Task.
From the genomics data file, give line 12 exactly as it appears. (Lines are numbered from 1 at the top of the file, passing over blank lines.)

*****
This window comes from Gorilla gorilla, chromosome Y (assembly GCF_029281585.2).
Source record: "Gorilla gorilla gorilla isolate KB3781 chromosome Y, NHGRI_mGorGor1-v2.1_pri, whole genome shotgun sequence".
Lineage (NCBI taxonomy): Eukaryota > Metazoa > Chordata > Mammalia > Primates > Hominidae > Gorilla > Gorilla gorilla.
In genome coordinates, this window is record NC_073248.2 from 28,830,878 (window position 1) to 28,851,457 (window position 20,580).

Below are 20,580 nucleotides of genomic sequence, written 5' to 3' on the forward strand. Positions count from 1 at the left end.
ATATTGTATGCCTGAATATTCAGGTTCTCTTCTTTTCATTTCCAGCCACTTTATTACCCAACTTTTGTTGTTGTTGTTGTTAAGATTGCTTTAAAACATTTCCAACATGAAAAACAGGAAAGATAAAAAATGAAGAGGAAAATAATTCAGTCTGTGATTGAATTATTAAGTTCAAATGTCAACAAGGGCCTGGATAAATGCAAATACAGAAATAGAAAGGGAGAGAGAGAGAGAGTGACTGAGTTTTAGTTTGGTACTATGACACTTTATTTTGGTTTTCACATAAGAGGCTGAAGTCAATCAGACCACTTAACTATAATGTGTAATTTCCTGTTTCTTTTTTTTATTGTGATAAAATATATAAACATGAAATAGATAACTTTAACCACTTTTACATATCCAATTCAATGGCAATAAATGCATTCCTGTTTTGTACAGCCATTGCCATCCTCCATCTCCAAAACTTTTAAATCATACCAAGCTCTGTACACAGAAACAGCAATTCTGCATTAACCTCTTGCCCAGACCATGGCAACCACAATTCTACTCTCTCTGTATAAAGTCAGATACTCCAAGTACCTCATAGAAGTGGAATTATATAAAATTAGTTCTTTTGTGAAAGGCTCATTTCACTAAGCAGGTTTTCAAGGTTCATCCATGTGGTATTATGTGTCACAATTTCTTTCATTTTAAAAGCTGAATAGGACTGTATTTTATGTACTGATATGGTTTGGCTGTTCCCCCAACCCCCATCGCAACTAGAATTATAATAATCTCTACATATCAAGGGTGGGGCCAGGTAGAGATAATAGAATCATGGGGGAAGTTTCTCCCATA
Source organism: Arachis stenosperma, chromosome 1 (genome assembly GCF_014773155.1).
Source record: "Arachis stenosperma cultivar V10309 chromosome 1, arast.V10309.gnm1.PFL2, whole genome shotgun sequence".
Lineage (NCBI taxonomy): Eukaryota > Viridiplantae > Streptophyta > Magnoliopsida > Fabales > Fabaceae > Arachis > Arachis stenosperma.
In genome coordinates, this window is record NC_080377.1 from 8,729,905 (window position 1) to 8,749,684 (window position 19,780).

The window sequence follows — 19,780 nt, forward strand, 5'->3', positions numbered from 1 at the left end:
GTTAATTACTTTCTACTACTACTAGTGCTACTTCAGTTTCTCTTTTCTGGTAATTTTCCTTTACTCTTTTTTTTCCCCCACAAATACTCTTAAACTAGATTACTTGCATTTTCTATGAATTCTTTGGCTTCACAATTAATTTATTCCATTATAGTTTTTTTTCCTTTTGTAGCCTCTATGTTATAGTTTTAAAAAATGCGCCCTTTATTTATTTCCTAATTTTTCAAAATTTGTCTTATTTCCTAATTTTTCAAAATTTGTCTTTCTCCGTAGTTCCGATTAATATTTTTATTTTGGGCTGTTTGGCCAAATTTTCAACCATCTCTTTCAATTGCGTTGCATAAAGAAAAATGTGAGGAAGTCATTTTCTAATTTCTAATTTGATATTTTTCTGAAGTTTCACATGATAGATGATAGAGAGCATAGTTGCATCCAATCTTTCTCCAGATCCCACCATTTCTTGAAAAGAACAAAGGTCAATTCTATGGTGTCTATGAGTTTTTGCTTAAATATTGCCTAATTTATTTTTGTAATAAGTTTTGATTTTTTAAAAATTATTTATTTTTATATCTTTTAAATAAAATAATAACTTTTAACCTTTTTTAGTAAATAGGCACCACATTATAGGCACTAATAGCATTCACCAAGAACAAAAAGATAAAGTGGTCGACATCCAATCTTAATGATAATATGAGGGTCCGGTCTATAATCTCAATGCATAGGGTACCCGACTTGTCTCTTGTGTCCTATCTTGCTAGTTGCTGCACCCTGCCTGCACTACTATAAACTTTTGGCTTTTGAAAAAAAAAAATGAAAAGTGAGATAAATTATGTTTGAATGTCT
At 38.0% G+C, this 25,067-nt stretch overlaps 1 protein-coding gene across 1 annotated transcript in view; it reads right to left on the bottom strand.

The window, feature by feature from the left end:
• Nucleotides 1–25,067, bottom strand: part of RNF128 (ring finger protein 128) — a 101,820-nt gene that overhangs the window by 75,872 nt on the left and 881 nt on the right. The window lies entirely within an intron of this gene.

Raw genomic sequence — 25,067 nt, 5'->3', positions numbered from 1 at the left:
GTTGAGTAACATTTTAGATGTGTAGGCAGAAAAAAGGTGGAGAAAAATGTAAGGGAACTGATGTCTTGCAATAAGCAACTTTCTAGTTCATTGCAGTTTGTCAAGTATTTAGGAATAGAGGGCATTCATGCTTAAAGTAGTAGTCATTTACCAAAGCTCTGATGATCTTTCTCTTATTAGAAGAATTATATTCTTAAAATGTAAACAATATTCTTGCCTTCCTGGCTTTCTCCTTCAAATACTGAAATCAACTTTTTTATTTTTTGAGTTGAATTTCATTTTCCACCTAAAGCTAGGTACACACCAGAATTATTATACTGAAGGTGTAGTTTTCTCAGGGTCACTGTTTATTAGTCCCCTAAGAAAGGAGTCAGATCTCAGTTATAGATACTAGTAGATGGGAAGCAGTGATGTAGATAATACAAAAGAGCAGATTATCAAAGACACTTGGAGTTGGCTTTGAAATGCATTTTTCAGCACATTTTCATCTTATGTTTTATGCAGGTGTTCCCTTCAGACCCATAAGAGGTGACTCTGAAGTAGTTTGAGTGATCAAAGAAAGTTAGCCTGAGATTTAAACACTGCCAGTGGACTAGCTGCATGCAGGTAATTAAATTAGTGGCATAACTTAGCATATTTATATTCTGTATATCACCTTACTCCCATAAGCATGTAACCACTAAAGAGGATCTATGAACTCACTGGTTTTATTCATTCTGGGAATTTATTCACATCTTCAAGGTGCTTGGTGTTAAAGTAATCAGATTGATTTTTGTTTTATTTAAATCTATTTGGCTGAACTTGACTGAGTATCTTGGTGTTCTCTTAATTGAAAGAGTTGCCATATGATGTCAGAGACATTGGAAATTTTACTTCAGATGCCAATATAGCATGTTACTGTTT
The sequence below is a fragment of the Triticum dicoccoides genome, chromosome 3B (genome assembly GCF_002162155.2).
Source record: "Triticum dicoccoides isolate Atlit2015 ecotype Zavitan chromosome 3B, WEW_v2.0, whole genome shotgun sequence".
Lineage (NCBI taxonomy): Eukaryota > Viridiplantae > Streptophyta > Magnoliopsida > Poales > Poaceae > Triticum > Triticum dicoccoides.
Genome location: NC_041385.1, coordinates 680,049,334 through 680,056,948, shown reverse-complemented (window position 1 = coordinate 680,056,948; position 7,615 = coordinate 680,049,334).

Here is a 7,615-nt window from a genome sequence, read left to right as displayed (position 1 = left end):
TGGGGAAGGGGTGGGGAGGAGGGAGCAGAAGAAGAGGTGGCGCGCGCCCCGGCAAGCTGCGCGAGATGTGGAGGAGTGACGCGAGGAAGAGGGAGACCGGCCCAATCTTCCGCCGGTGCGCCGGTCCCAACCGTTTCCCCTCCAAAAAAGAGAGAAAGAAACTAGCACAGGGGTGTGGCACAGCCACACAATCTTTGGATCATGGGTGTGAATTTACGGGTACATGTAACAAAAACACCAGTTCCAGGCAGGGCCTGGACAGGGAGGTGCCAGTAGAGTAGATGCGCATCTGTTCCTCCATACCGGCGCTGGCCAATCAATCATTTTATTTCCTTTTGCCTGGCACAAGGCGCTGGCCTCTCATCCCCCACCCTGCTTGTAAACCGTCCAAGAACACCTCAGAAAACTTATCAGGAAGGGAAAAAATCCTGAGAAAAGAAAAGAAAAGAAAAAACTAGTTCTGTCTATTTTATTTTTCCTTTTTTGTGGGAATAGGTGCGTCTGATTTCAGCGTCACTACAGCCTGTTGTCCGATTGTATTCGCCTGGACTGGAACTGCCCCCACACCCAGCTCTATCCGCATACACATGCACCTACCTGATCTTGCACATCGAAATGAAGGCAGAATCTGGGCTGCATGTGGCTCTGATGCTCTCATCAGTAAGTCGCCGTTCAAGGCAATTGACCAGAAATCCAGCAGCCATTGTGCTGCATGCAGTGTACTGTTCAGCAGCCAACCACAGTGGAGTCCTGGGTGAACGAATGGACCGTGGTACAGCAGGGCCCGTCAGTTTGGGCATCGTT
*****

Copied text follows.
GTTAATTACTTTCTACTACTACTAGTGCTACTTCAGTTTCTCTTTTCTGGTAATTTTCCTTTACTCTTTTTTTTCCCCCACAAATACTCTTAAACTAGATTACTTGCATTTTCTATGAATTCTTTGGCTTCACAATTAATTTATTCCATTATAGTTTTTTTTCCTTTTGTAGCCTCTATGTTATAGTTTTAAAAAATGCGCCCTTTATTTATTTCCTAATTTTTCAAAATTTGTCTTATTTCCTAATTTTTCAAAATTTGTCTTTCTCCGTAGTTCCGATTAATATTTTTATTTTGGGCTGTTTGGCCAAATTTTCAACCATCTCTTTCAATTGCGTTGCATAAAGAAAAATGTGAGGAAGTCATTTTCTAATTTCTAATTTGATATTTTTCTGAAGTTTCACATGATAGATGATAGAGAGCATAGTTGCATCCAATCTTTCTCCAGATCCCACCATTTCTTGAAAAGAACAAAGGTCAATTCTATGGTGTCTATGAGTTTTTGCTTAAATATTGCCTAATTTATTTTTGTAATAAGTTTTGATTTTTTAAAAATTATTTATTTTTATATCTTTTAAATAAAATAATAACTTTTAACCTTTTTTAGTAAATAGGCACCACATTATAGGCACTAATAGCATTCACCAAGAACAAAAAGATAAAGTGGTCGACATCCAATCTTAATGATAATATGAGGGTCCGGTCTATAATCTCAATGCATAGGGTACCCGACTTGTCTCTTGTGTCCTATCTTGCTAGTTGCTGCACCCTGCCTGCACTACTATAAACTTTTGGCTTTTGAAAAAAAAAAATGAAAAGTGAGATAAATTATGTTTGAATGTCT